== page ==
#### REHSCI 1000 intro to research methods

Historical context and process of publication

i. 854-931AD � Ishaq bin Ali al-Rahwi wrote Ethics of the Physician describing how physician's patient notes were reviewed by a local medical council
ii. 1620� Francis Bacon wrote Novum Organum which described a universal method for generating new science

confidence intervals

i. It means that ____% of the time we expect the true mean to be found within the upper and lower bounds of the CI
ii. If the experiment is repeated 20 times, then 19 of those times we will get a mean that is within that same CI.
iii. If the point estimat

positively skewed distribution

tail to the right
-high mean

negatively skewed distribution

tail to the left
-low mean
-median and mode are closest together

Null Hypothesis (H0)

there is no difference between groups
statistical significance= reject null
not statistically significant= fail to reject

Alternative Hypothesis (Ha)

there is a difference between groups

1 tailed test

directional
(looking for differences on one side of the distribution curve)
a. Specific direction (one group will do better than the other)

2 tailed

non-directional (looking for differences on either end)
a. predicts relationship between variables but not the direction of the relationship
b. One group will be different than the other

normal data distribution

test difference between mean values

skewed data distribution

test differences between medians

bimodal distribution

test differences between modes

P value

probability that the observed difference between groups (means, variances, proportions) occurred by chance and is not a true difference between groups

P> alpha level

fail to reject null

P< alpha level

reject null
-difference is true and not due to chance

Type 1 error

in reality there is no difference
-should not have rejected Ho
-probability = alpha level
-increasing alpha = decrease beta
-studies with large samples may detect small differences that have no clinical relevance

type 2 error

there is actually a difference
-should have rejected Ho
-probability is the beta level
-studies with small samples may fail to detect large differences

statistical power

probability that the statistical test can detect differences in the population when the difference truly exists
-common threshold is 80%

independent variable

the maneuver or exposure under investigation (experimental intervention)

dependent variable

The outcome factor; the variable that may change in response to manipulations of the independent variable.

continuous variable

-numbers or digits within a specific range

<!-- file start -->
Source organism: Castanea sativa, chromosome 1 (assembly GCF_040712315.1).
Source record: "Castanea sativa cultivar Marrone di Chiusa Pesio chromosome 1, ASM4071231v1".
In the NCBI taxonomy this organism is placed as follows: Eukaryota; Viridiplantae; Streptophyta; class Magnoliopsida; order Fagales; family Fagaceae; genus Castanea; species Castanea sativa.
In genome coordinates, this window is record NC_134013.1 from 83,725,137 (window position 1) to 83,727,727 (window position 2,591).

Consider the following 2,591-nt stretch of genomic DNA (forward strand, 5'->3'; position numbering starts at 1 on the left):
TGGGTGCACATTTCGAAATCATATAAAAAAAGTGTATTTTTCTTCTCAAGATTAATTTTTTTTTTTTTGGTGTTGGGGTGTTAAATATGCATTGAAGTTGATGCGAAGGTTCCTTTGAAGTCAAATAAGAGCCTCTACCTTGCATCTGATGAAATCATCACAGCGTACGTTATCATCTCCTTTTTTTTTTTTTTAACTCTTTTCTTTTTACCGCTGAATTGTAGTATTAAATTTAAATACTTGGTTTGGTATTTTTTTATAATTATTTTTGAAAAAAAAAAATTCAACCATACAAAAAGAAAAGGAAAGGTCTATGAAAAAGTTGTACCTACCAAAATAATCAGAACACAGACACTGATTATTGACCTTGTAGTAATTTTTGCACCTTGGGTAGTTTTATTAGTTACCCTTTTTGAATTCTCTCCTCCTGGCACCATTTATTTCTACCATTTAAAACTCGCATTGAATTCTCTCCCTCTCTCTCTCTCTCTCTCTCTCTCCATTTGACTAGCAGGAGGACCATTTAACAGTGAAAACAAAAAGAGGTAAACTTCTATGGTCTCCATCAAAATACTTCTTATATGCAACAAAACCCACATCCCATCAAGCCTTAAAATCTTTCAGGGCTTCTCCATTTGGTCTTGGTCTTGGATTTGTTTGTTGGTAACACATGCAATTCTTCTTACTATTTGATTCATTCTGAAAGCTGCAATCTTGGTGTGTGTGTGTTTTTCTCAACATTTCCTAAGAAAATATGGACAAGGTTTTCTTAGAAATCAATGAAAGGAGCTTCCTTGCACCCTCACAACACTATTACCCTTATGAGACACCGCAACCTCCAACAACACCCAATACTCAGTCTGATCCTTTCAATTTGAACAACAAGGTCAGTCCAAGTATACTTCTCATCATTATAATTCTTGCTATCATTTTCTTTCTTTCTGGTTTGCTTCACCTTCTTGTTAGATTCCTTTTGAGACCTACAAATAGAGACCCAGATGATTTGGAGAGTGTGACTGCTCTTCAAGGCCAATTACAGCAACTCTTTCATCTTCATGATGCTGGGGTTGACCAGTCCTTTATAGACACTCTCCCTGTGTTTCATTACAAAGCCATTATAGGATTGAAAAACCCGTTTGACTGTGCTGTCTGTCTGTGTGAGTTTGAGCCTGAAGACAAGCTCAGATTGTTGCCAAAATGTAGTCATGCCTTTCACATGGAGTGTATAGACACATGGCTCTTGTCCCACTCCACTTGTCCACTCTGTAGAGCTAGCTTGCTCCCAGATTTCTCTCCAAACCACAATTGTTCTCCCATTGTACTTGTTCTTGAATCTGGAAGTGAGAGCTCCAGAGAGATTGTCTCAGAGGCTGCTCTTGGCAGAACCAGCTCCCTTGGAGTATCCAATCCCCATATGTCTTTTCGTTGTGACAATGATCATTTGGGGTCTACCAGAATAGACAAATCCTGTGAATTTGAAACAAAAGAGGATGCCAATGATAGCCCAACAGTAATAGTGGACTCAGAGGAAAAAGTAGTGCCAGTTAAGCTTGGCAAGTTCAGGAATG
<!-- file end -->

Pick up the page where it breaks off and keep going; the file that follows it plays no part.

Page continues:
-Defined mathematical relationship between consecutive values
Weight, BMI, age (could be discrete or ordinal if asking for a range)

categorical variable

-have distinct categories which are mutually exclusive with no mathematical relationship to each other. Can be made dichotomous by assigning a "cut-off" or threshold
1. yes or no
2.presence or absence of injury
3.normal or abnormal
4.ethnicity, race, gend

discrete variables

-numerical data with values represented by whole numbers only
1. Visit counts
2. Number of treatment sessions

nominal

1. Categorical variables assigned to describe a unique attribute
2. No specific numerical order or mathematical relationship between values
3. Also known as a dichotomous variable if it has only 2 values
yes or no
presence or absence of injury

ordinal

1. Values ranked in ascending or descending order
2. No definite measurable distance between consecutive variables
3. Distances between each variable may not be equidistant
-Likert scales on surveys � strongly disagree, disagree, neutral, agree, or strong

interval data

1. Definite measureable distance between each consecutive value
2. Distance or interval between each consecutive value is equidistant
3. No absolute zero point (arbitrary zero) and relationship between numbers are not directly proportional to each other
4

ratio data

1. Interval data with an absolute or true zero (absence of value)
2. No negative values possible
3. Numbers are directly proportional to each other. Allows for interpretation of absolute or relative changes
4. Most biological measurements that are numeric

precision

1. you get the same value each time the measurement is taken
2. Smaller the error --> more precise

accuracy

1. tells you how close the measured value is to the true or actual value that which you are measuring

Reliability

1. The stability and repeatability of an outcome measure/ assessment tool
2. Reliability of a measure is population specific (limitation can depend on what pop they are performed on)

test-rest reliability (reproducibility)

a. given that a measure is stable in an individual or a group of individuals do we get the same results if the rest is repeated more than once

inter-rater or inter-observer reliability